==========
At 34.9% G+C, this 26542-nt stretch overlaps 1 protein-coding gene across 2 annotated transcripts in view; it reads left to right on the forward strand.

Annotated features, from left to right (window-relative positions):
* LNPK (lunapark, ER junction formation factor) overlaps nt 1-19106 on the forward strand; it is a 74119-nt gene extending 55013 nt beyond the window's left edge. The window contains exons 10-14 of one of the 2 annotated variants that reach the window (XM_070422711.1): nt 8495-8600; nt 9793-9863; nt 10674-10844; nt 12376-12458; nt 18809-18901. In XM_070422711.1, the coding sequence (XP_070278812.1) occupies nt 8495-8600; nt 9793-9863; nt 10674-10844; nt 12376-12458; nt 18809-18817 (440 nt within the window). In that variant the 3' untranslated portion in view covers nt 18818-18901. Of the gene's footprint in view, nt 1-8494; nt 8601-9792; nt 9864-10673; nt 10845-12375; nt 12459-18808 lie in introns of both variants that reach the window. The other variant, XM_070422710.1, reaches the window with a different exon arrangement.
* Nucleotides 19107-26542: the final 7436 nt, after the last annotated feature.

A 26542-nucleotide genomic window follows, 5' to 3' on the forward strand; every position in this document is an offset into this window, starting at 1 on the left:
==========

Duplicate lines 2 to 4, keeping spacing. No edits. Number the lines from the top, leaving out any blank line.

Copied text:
Annotated features, from left to right (window-relative positions):
* LNPK (lunapark, ER junction formation factor) overlaps nt 1-19106 on the forward strand; it is a 74119-nt gene extending 55013 nt beyond the window's left edge. The window contains exons 10-14 of one of the 2 annotated variants that reach the window (XM_070422711.1): nt 8495-8600; nt 9793-9863; nt 10674-10844; nt 12376-12458; nt 18809-18901. In XM_070422711.1, the coding sequence (XP_070278812.1) occupies nt 8495-8600; nt 9793-9863; nt 10674-10844; nt 12376-12458; nt 18809-18817 (440 nt within the window). In that variant the 3' untranslated portion in view covers nt 18818-18901. Of the gene's footprint in view, nt 1-8494; nt 8601-9792; nt 9864-10673; nt 10845-12375; nt 12459-18808 lie in introns of both variants that reach the window. The other variant, XM_070422710.1, reaches the window with a different exon arrangement.
* Nucleotides 19107-26542: the final 7436 nt, after the last annotated feature.